“Hell hath no heat like that of which lies in a bowl of Noodles Shop Wataru’s ramen”
For starters let’s be honest, Japan has thousands of ramen shops…
No, literally thousands.
And for the most part I think we can agree that they’re all “yummy” in their own way… I mean, there are some pretty classy and quality joints out there as well as some roach infested crappy ones, but overall they all have their own charm.
Whether you’re grabbing a quick slurp on your well deserved lunch break, or putting the early morning munchies to rest after an evening of heavy drinking, camaraderie, and mischief, anyone who TRULY loves ramen knows that it’s pretty hard to f$%& up noodles, pork, and soup base (whether that base be salt, miso, tonkotsu, or the spectrum) and that for the most part they’re ALL fairly good.
I suppose for the majority of us ramen fanatics residing in the Far East, it generally doesn’t matter where we snag a bowl. After the last drop is sipped we kind of just end up taking it for what it. It’s always good to hear about the next new poppin’ ramen spot a few wards over, but a few months after the hype dies down we generally end up stumbling back into “Ye old faithful” to feed our comparable junkie like cravings and usually stumble out just as satisfied as we did after our first experience there.
So, why write a segment on the re-vamp and re-opening of a ramen shop?
They’re all pretty much the same right?
Well yes… And no…
Ramen is as staple to me here in Japan as Hotdogs are to me in America, so when asked to swing by Akihabara’s Noodle Shop Wataru, I guess I initially didn’t expect anything too special to come out of it. Per usual I figured I’d get a ton of broth, a few bean sprouts, cabbage, garlic, onion, maybe some bamboo shoots (If I was lucky) and the rest of the works all piled on top of a decent fill of noodles and a few slices of seared pork (don’t forget the seasoned egg).
And for the most part I did…
But an offering of 3 behemoth scoops of sun dried Habanero chilli peppers finely ground into an almost unbearable powder is something I ultimately did not expect.
So of course, I giddily went for it!
Yes indeed my friends, Noodles Shop Wataru isn’t just your run of the mill ramen shop, and it definitely isn’t an institution for those with a weak tongue and anything less than an iron stomach. The offerings here get hot! EXTREMELY HOT! Lip numbingly hot! Eye wateringly hot! HOT! HOT! HOT!… And although they do offer standard bowls of ramen without any hot sweat inducing additives, I beg to ask “What fun is there in that”.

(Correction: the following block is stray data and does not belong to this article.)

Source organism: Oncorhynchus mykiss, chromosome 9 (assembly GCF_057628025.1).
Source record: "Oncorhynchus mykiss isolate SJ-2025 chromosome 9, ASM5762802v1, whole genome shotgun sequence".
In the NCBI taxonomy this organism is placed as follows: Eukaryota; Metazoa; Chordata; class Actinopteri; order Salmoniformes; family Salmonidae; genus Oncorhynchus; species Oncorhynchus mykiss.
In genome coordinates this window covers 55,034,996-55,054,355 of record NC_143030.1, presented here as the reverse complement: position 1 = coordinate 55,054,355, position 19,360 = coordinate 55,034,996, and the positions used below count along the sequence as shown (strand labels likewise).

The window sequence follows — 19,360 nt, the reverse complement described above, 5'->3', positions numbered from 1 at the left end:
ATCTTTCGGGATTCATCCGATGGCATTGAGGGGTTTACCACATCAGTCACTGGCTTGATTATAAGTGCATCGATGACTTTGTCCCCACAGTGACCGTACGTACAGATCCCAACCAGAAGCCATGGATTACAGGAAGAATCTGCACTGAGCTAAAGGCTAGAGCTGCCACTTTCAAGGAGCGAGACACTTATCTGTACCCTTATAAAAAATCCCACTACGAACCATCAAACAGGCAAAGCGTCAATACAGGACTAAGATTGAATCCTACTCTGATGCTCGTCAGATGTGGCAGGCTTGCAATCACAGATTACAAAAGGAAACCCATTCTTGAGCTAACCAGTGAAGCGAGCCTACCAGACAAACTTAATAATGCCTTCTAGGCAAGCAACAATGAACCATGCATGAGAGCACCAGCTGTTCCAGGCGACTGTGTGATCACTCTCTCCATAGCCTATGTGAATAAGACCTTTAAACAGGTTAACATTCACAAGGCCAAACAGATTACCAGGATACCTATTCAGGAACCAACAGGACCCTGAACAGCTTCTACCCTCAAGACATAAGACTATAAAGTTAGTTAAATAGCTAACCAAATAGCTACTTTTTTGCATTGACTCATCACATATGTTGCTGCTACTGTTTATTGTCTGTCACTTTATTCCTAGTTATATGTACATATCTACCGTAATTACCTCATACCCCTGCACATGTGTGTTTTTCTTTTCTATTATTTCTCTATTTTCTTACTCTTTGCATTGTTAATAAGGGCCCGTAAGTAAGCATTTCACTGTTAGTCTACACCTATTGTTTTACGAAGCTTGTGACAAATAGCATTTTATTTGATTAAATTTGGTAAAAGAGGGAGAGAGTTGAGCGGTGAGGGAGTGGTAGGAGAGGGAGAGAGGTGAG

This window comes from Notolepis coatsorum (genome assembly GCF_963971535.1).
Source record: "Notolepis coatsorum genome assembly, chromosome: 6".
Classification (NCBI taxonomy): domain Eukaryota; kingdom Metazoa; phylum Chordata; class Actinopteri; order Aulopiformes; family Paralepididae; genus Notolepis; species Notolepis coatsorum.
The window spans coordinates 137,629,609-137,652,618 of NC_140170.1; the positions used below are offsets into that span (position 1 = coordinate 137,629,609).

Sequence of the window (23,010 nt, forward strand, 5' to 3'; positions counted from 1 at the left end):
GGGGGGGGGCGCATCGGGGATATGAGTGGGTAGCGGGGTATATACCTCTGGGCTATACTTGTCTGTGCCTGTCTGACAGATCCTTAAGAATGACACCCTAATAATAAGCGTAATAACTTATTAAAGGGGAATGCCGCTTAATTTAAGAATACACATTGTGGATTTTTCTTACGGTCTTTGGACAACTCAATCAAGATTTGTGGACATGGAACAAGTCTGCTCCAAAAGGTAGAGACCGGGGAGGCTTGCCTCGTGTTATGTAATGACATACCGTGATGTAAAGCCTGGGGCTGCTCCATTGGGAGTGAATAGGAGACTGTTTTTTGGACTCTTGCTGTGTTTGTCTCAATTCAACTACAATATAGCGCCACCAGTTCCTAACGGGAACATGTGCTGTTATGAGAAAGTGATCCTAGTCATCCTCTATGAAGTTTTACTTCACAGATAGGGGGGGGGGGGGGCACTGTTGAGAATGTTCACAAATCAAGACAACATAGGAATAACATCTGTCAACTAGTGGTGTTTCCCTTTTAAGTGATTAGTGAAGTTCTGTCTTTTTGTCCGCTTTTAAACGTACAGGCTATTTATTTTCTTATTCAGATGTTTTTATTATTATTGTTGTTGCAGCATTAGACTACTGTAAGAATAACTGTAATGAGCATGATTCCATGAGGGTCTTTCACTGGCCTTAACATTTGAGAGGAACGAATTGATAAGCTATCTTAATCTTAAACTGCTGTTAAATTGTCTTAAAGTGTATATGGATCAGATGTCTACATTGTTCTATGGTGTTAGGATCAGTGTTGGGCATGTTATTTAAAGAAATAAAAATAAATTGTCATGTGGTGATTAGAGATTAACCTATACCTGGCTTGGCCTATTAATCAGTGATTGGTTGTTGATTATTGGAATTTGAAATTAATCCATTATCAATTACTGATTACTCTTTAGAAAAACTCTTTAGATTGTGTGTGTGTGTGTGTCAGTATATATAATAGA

Noodles Shop Wataru offers a delicious bowl of standard miso or salt base ramen with all of the classic helpings and add-ons as well as some amazing sides. But its charm lies in the challenge of having the option to order anywhere between 1 to 5 heavy spoonfuls of Habanero chilli powder well blended into your soup base and topped with the laughs, looks, and interests from the nearby kitchen staff.
The ordering process is subject to a membership card system which makes the dining experience all the more fun. Once you’ve conquered one bowl with one scoop of Habanero chilli powder, you’re then allowed to upgrade to 2 scoops, and then on to 3 scoops, and so on and so forth. I personally took on the challenge of 3 scoops to earn my stripes (and paid for it in ways you can hardly imagine) but enjoyed a great experience, a truthfully flavorful bowl of ramen, and an unforgettable good time.
The joy is truly in the challenge, that as well as the extremely friendly and helpful staff gives you an excuse to want to come back time and time again. I’d highly recommend Noodles Shop Wataru for any individual ramen lover, or general group of friends simply seeking an interesting and exciting dining experience Around Akiba (see what I just did there) but urge those with even the most gutsy of guts to take heed of the posted warnings around the shop when ordering….
Because you can always add more chili pepper, but there’s NO way to un-add chili peppers.
Keep those water glasses handy and good luck!
Adonis I. Saverson